The engine is used to back up the electric motor and/or re-charge the batteries as necessary. It also provides the extra power needed for acceleration, working with the electric motor.

The HEV stops both the engine and motor when not required, which produces the odd sound of nothing running while at a stop sign or traffic light. The engine or electric motor will engage again only when motion is needed.

Fuel is used more sparingly be-cause braking energy and the batteries provide the additional fuel that is required. Trip length is not an issue because fuel can be topped up as needed.

So how do electric cars fit in cold-climate Canada?

The EVs have a limited travel range, maybe 100 to 150 km in optimal conditions. It takes hours to recharge, so you are not likely to head out on a major road trip in the dead of winter with nothing but an extension cord and a positive attitude.

As well, travel distance in cold conditions is dramatically reduced because battery capacity drops dramatically in colder temperatures and cabin heating must come from the same battery bank that powers the vehicles.

As a result, pure EVs are not well suited to cold climates and long drives, and are limited to more temperate locations and short hauls, typically for commuting or deliveries. Not a farm’s first choice.

On the other hand, the hybrids have the range of a more conventional vehicle. The Chevy Volt, a PHEV, runs on battery power until the battery is depleted after 60 km and continues with the engine charging the batteries. It has a maximum trip of 600 km between fuel fills.

The Ford Fusion Energi claims as much as a 1,000 km range without refueling.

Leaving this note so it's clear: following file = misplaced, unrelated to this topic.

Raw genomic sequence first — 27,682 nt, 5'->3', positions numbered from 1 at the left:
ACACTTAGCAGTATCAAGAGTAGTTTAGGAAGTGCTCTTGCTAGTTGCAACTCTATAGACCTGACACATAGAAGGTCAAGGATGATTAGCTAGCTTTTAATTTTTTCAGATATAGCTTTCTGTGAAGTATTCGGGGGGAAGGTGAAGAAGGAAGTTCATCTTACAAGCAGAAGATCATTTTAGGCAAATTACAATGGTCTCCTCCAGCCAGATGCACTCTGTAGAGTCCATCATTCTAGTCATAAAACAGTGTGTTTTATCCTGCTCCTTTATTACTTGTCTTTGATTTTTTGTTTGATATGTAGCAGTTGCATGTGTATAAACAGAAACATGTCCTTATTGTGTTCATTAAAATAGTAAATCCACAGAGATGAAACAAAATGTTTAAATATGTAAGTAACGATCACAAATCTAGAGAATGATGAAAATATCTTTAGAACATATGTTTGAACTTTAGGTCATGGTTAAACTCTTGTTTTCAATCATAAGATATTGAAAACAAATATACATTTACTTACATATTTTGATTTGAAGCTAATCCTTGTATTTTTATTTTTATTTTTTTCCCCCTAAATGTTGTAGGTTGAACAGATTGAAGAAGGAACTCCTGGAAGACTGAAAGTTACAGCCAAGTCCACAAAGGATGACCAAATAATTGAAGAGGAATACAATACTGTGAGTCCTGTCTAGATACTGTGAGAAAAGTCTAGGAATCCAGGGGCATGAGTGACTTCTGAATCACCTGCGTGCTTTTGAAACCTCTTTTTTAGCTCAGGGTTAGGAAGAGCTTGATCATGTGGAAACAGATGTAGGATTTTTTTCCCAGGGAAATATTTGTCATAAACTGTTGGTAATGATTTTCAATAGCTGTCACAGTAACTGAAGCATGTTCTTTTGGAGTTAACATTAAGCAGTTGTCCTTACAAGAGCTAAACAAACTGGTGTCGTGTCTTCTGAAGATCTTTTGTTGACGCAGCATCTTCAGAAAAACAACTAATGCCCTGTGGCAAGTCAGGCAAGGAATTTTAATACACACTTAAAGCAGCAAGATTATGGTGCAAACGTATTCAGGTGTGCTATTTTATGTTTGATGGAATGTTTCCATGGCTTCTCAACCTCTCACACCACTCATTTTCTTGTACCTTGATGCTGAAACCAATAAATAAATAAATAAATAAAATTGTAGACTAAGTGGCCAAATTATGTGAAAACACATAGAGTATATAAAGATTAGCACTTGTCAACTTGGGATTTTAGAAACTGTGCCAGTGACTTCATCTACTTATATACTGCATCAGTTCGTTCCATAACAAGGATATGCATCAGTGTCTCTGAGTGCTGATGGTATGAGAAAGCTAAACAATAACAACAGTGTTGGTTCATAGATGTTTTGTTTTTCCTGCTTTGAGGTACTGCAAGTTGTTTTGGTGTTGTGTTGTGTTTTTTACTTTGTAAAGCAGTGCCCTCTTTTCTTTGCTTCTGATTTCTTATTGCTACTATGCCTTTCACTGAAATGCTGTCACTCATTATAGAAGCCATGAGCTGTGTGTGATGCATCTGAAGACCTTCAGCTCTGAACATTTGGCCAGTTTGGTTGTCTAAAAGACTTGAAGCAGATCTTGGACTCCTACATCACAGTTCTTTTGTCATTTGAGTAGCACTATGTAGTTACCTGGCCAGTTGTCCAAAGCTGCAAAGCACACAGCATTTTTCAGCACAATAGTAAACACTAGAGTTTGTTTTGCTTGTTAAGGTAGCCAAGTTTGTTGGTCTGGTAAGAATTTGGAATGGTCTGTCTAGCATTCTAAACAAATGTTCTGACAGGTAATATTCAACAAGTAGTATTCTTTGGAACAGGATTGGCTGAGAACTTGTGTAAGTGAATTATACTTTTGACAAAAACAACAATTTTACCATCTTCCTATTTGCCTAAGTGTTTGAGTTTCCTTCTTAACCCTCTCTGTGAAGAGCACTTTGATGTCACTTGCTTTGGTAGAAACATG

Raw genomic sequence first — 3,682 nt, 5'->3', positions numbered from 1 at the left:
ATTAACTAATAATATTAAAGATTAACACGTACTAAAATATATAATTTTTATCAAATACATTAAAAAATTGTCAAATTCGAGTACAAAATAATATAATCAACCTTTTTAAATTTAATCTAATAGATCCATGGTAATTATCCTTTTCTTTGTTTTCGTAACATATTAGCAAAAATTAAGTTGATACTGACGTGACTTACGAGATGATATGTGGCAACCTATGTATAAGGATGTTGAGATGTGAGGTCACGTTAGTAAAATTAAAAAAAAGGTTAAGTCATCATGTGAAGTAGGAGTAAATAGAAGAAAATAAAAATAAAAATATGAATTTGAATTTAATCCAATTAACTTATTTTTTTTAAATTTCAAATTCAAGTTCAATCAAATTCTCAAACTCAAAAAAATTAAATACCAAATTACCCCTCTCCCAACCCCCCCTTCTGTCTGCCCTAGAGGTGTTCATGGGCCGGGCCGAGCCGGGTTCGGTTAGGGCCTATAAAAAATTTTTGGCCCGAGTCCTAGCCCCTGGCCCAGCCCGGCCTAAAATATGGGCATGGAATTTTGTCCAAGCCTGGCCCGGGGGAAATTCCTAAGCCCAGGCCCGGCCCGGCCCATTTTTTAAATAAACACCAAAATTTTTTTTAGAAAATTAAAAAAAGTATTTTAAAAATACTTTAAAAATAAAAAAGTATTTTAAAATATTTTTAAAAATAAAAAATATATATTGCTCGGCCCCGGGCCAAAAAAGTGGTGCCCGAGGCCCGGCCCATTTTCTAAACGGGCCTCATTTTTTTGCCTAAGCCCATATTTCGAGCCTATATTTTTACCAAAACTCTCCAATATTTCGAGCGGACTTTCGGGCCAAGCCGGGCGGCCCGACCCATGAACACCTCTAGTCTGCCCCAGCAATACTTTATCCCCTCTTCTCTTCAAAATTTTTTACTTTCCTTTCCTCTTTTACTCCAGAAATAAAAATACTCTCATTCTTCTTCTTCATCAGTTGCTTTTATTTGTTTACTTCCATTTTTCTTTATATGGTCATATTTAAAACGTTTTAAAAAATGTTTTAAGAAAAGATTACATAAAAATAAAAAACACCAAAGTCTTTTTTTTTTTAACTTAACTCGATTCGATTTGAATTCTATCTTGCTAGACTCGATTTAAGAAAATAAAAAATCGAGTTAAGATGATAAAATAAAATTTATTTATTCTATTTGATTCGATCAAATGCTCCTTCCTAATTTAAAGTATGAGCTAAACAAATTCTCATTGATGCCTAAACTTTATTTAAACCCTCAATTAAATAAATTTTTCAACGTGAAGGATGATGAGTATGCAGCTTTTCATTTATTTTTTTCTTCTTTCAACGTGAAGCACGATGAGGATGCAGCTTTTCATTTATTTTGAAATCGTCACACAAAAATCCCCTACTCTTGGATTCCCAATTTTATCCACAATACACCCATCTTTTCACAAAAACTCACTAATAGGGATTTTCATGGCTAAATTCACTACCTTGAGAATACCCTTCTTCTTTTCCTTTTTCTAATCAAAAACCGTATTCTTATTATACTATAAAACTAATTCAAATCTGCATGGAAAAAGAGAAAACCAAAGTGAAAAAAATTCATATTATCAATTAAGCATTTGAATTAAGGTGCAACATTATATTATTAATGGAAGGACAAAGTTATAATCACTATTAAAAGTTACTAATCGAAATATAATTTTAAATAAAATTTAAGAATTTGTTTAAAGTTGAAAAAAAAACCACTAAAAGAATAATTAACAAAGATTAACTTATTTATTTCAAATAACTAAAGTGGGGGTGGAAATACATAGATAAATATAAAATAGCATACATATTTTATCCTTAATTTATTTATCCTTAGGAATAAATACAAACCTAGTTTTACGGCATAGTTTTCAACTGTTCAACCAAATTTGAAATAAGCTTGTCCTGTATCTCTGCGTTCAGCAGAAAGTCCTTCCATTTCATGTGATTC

You are not likely to find a pick-up truck EV unless it’s 2013 or older. GM dropped its hybrid trucks for next year. As well, you are not going to find a high performance vehicle unless you buy a Tesla, which will set you back close to six figures.

You can still buy SUVs such as the Toyota Highlander Hybrid, but most of the hybrid clan is in the sedan category. Electric and hybrid sales represent a small portion of overall vehicles sold, and they are more expensive than conventional counterparts.

However, sales of electric cars are growing in spite of the challenges of performance and pricing. As well, the cost benefit balance improves for these machines with every model year.

Most rural residents of the frozen north might not make one their only choice, but some day in the not-too-distant future, you might experience the strange phenomenon of an electric car in operation, pulling away from the farm in virtual silence, with just the sound of the gravel in the fenders to keep you company.

Will Oddie is a renewable energy, sustainable building consultant with a lifetime interest in energy conservation. To contact Oddie, send e-mail to [email protected]

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  1. The only way I see electric vehicles taking off is if government, car manufactures, and energy distributors come together and standardize the battery sizes. That way, instead of having to plug in the vehicle for hours upon hours to change it. You pull into a energy station, they pull your dead batteries out and slide in fresh ones and send you on your way. It would work similar to the propane tank exchange programs. With the fact you can still plug in your car to charge it working as a relief valve to keep prices in check.

    If this seems impossible, it’s not. Go pull the batteries out of all the remote controls, toys, flashlights and whatever in your house and they will all be standard sizes. AAA, AA, C, D, 9V. Regardless the size or use of whatever they came out of.